Why You Should Be Using: The Vivaldi Browser
A new approach to web browsers gives students better productivity tools, and the Vivaldi browser in particular could change how you interact with the internet.
Two programmers hatched the idea for Vivaldi in 1994. Co-founders Jon von Tetzchner and Tatsuki Tomita envisioned a fast web browser that ran with minimal hardware requirements and included customization tools to let users configure their own experience. Their initial work led to the birth of the Opera browser in 1995.
Opera, and the company attached with it, ultimately veered away from von Tetzchner and Tomita’s vision. Undeterred, they started anew and developed Vivaldi, and in November the developers released their recreation as a Beta (an early phase in the software development cycle).
Part of the development phase for any piece of software is to have users test the programming, searching for bugs and other problems harming the user experience. This is what Beta versions are for, and not surprisingly, Beta browsers are often unreliable. Vivaldi beta, by contrast, was quite stable and functional.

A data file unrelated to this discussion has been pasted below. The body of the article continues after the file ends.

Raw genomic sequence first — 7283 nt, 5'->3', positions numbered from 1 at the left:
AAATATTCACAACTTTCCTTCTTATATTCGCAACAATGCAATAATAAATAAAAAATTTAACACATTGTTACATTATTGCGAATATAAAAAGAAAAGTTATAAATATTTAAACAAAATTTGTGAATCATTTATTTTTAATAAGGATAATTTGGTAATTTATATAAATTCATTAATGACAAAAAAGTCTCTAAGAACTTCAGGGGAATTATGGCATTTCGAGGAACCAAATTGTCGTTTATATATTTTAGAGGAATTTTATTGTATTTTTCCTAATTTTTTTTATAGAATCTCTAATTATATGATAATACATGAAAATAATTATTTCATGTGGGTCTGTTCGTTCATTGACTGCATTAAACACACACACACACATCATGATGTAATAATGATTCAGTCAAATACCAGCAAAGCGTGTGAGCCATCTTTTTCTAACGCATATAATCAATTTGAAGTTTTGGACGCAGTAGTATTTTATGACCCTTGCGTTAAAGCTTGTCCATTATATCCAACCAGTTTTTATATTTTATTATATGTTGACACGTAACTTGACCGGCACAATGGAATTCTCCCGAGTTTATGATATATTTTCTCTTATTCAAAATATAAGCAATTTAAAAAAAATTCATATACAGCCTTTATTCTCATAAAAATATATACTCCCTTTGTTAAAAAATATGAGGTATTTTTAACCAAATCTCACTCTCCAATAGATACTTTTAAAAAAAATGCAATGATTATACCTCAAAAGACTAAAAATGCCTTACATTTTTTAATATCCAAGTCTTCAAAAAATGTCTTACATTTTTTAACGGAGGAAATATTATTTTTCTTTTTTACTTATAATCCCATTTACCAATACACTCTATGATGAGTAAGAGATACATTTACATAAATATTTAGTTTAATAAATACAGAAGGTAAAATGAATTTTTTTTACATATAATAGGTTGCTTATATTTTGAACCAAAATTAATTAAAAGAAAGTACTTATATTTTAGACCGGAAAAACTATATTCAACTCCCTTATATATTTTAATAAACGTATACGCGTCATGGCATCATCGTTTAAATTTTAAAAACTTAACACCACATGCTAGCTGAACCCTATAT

Vivaldi beta is available as a free download for Windows, Linux and Apple computers. The developers have provided a few traits that make this browser a strong alternative to established browsers. First, it’s highly customizable, giving users total tab control. I am a power user on the computer, and I practically live in a web browser. The browser is my portal to my email, research, business records and cloud storage. Most browsers get in my way at one point or another, forcing me to adapt my research and writing routines to suit the browser.
Vivaldi does not. This browser adjusts its feature base to how I want to use it. For one example, in Vivaldi, I can put the address bar where I want it, and move it around at my convenience.
Vivaldi is all about the tab. Tabs I have open when I close the browser remain open when I again load Vivaldi and I can stack my open tabs into groups or content themes. I can title the stacks and display ordered grouped tabs in a separate browser window. This last feature particularly enhances my productivity and makes Vivaldi one of the easier browsers to use. It’s especially convenient for taking notes and organizing class materials.
Features on Display
Vivaldi’s tool set also includes other productivity aides. Quick Commands access key browser functions through written commands: just enter a key word or phrase in the drop down search window and all the related content links will pop into the list.
Mouse gestures tell Vivaldi to execute a specific browser function. Smart tools organize bookmarks and provide fast access to favorite sites and content through multiple speed dials. I especially like the note-taking panel in the browser. The note tool lets me link notes to a page and attach screen shots.